Lincoln Center, the grand performing arts mecca on Manhattan's Upper West Side, may seem out of reach to many. Prices for the fancy, high-culture shows are beyond most family budgets, but that shouldn't keep you away. From watching the iconic fountain dance to rooting out hidden gem performances that cost little-to-nothing, Lincoln Center is a rich cultural destination you don't need to be rich to enjoy. Here are our top 15 FREE or low-cost things to do with kids at Lincoln Center.
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Lovely Revson Fountain is the centerpiece of Lincoln Center. Photo by Alan Mayers via Flickr
1. Marvel at the Lincoln Center Revson Fountain. Whether you're a native or a tourist, everyone should pose for a pic in front of this landmark. Visit between 7-8pm and you'll see six choregraphed "water ballet" shows during the hour, as well as the ever-changing lights.
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Gina Chavez will perform this coming April as part of "Free Saturdays at the Atrium."
2. Catch a family performance at the David Rubenstein Atrium. This spot is home to the FREE, family-friendly LC Kids entertainment series, with interactive performances on the first Saturday of the month.
3. Admire the architecture. Gaze at the stately facades of the David H. Koch Theater (home of New York City Ballet) and David Geffen Hall.
4. Be your own tour guide. Download the FREE Lincoln Center app for a do-it-yourself tour of the complex.
Enjoy a night out with the kids in the amazing green space at Damrosch Park.
5. See what's going on in Damrosch Park. This green space tucked behind David Geffen Theater has an open-air stage that features FREE performances.
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Roam the beautiful grounds around the Milstein Pool and Terrace and see the Reclining Figure sculpture. Photo by Chung-Hung Eric Cheng via Flickr
6. Explore Hearst Plaza. Walk around the Paul Milstein Pool and Terrace to admire the Reclining Figure sculpture by artist Henry Moore, then climb the Illumination Lawn, an elevated, inclined grassy space where you can take in the view, sit and catch some rays, have a picnic, or roll down the hill.
7. Check out the New York Library for the Performing Arts. This special NYPL branch has a nice gallery space that hosts temporary exhibits. There are frequent FREE performances and talks.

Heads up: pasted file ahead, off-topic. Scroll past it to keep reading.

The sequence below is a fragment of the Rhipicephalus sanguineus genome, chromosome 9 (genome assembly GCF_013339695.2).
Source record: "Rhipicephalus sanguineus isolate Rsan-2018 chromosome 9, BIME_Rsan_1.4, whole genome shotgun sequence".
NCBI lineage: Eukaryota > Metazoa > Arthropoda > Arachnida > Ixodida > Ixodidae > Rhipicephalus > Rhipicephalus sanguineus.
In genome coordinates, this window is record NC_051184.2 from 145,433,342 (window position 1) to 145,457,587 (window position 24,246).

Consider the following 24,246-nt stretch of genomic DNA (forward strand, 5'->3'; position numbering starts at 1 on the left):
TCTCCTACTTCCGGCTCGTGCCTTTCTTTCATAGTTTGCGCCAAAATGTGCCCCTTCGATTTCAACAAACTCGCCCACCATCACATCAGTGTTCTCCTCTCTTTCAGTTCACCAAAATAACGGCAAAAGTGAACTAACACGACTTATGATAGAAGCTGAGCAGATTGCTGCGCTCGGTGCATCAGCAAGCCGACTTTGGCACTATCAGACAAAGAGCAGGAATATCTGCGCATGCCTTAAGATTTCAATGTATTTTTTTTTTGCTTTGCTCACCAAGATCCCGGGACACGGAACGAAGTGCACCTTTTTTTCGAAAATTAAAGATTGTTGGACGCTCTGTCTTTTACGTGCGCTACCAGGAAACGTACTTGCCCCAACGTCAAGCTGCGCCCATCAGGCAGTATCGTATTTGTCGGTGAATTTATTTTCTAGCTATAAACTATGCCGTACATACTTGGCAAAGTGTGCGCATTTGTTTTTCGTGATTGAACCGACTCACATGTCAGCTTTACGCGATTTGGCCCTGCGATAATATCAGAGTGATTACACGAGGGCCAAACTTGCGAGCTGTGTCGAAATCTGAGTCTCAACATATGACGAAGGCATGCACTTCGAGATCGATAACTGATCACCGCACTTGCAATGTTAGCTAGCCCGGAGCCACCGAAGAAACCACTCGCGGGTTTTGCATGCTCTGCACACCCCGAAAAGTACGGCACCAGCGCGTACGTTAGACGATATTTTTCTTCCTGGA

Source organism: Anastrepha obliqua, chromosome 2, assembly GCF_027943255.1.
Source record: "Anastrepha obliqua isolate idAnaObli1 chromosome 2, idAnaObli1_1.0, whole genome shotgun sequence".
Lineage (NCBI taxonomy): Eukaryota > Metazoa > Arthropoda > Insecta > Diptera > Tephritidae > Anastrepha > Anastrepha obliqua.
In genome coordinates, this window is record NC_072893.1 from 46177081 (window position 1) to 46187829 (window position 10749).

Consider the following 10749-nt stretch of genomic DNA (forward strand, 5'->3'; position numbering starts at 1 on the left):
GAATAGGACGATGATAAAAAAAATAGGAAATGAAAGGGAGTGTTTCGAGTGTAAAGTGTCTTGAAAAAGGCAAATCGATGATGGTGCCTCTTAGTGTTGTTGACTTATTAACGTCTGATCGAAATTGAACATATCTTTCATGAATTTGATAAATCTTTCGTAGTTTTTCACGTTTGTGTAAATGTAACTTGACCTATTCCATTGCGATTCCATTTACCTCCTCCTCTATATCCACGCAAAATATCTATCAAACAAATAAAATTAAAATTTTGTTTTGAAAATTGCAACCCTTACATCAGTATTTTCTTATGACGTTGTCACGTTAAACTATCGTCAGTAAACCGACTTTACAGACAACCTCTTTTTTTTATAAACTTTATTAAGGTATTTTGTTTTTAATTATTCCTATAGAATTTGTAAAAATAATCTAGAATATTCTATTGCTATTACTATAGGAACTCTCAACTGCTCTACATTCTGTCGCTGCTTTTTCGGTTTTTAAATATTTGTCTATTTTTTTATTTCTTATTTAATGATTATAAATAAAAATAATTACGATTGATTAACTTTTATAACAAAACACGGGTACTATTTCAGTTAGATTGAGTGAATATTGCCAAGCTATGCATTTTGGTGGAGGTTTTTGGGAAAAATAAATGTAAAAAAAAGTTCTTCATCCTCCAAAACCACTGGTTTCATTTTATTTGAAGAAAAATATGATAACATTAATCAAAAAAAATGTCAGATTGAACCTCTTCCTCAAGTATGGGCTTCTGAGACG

8. Romp on the stairs outside Alice Tully Hall. Children love climbing the giant steps to nowhere that end in a small triangle that juts out over the sidewalk.
9. See cheap or FREE performances. The students at the Juilliard School offer frequent performances.
10. Catch a film. The Film Society of Lincoln Center offers lots of great foreign, classic and indie movies which are FREE-to-low cost and best for tweens to teens.
11. See the holiday lights. Lincoln Center hosts the FREE, activity-packed Winter's Eve at the start of the holiday season, with a tree lighting, music, and live performances.
Let Jazz at Lincoln Center and Wynton Marsalis introduce you to the infectious energy of jazz.
12. Get jazzy. The Jazz for Young People program runs throughout the school year and introduces families and school groups to the greats of jazz in narrated hour-long concerts. And the long-running Midsummer Night's Swing hosts a kid-focused dance party as part of their season every year.
13. Support local crafts. Spend the day shopping for one-of-a-kind items made by 150 craftspeople at the CraftNewYork fair, held annually in summer.
Spicy Circus Trampoline Act at the Big Apple Circus. Photo by Juliana Crawford
14. Join the circus. Every winter, Lincoln Center's Damrosch Park plays host to the incredible Big Apple Circus, recently rejuvenated with a dynamic female ringmaster and lots of women-powered acts, in addition to old favorites.
15. Relax. Lincoln Center is now offering a series of relaxed performances adapted for neurodiverse audiences, including children with autism or other disabilities.
Lincoln Center is located between Columbus and Amsterdam Avenues from 62nd to 65th Streets. If you're hungry after all the exploring, be sure to check out our post about kid-friendly restaurants near Lincoln Center.
Unless noted, photos courtesy of Lincoln Center